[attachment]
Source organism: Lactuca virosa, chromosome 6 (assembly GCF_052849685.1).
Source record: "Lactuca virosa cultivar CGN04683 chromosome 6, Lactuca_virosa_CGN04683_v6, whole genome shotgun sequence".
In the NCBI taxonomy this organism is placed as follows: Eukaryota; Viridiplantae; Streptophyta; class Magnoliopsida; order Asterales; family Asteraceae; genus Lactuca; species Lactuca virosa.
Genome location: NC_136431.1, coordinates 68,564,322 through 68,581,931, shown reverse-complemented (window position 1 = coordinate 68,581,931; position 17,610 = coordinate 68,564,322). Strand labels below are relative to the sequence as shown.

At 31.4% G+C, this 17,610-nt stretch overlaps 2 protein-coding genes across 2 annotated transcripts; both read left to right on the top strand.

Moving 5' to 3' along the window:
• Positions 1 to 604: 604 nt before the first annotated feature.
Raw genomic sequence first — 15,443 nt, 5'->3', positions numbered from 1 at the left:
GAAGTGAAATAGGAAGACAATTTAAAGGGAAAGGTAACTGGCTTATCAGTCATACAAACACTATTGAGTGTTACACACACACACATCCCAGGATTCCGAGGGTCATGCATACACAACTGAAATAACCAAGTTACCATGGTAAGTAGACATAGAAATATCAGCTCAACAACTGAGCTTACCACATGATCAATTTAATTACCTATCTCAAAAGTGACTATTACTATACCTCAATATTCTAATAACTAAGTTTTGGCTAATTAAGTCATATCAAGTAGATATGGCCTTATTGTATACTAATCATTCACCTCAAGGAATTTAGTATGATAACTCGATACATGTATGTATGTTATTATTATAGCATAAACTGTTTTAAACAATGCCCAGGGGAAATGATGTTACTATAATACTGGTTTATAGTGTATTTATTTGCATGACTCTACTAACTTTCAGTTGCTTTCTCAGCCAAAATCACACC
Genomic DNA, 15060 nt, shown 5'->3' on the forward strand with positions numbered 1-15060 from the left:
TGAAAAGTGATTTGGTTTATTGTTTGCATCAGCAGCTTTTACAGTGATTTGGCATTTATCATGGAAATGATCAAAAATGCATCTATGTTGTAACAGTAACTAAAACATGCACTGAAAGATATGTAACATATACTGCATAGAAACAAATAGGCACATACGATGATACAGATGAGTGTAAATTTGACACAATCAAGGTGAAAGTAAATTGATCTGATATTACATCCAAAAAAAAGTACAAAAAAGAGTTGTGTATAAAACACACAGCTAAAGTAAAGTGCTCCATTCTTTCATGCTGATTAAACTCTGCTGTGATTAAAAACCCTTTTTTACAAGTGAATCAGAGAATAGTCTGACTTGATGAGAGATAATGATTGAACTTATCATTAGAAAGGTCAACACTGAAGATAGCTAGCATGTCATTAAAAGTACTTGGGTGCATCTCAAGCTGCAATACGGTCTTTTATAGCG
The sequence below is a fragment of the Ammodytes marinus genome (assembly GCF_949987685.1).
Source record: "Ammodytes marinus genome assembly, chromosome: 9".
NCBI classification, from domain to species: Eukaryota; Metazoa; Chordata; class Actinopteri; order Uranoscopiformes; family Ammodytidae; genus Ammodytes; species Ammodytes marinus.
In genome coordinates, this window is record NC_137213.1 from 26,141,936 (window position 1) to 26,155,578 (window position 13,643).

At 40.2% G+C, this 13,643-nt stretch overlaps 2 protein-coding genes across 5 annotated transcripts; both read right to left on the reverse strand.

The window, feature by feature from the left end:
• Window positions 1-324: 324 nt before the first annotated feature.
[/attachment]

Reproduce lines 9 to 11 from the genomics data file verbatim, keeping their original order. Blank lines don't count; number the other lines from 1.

GAAGTGAAATAGGAAGACAATTTAAAGGGAAAGGTAACTGGCTTATCAGTCATACAAACACTATTGAGTGTTACACACACACACATCCCAGGATTCCGAGGGTCATGCATACACAACTGAAATAACCAAGTTACCATGGTAAGTAGACATAGAAATATCAGCTCAACAACTGAGCTTACCACATGATCAATTTAATTACCTATCTCAAAAGTGACTATTACTATACCTCAATATTCTAATAACTAAGTTTTGGCTAATTAAGTCATATCAAGTAGATATGGCCTTATTGTATACTAATCATTCACCTCAAGGAATTTAGTATGATAACTCGATACATGTATGTATGTTATTATTATAGCATAAACTGTTTTAAACAATGCCCAGGGGAAATGATGTTACTATAATACTGGTTTATAGTGTATTTATTTGCATGACTCTACTAACTTTCAGTTGCTTTCTCAGCCAAAATCACACC
Genomic DNA, 15060 nt, shown 5'->3' on the forward strand with positions numbered 1-15060 from the left:
TGAAAAGTGATTTGGTTTATTGTTTGCATCAGCAGCTTTTACAGTGATTTGGCATTTATCATGGAAATGATCAAAAATGCATCTATGTTGTAACAGTAACTAAAACATGCACTGAAAGATATGTAACATATACTGCATAGAAACAAATAGGCACATACGATGATACAGATGAGTGTAAATTTGACACAATCAAGGTGAAAGTAAATTGATCTGATATTACATCCAAAAAAAAGTACAAAAAAGAGTTGTGTATAAAACACACAGCTAAAGTAAAGTGCTCCATTCTTTCATGCTGATTAAACTCTGCTGTGATTAAAAACCCTTTTTTACAAGTGAATCAGAGAATAGTCTGACTTGATGAGAGATAATGATTGAACTTATCATTAGAAAGGTCAACACTGAAGATAGCTAGCATGTCATTAAAAGTACTTGGGTGCATCTCAAGCTGCAATACGGTCTTTTATAGCG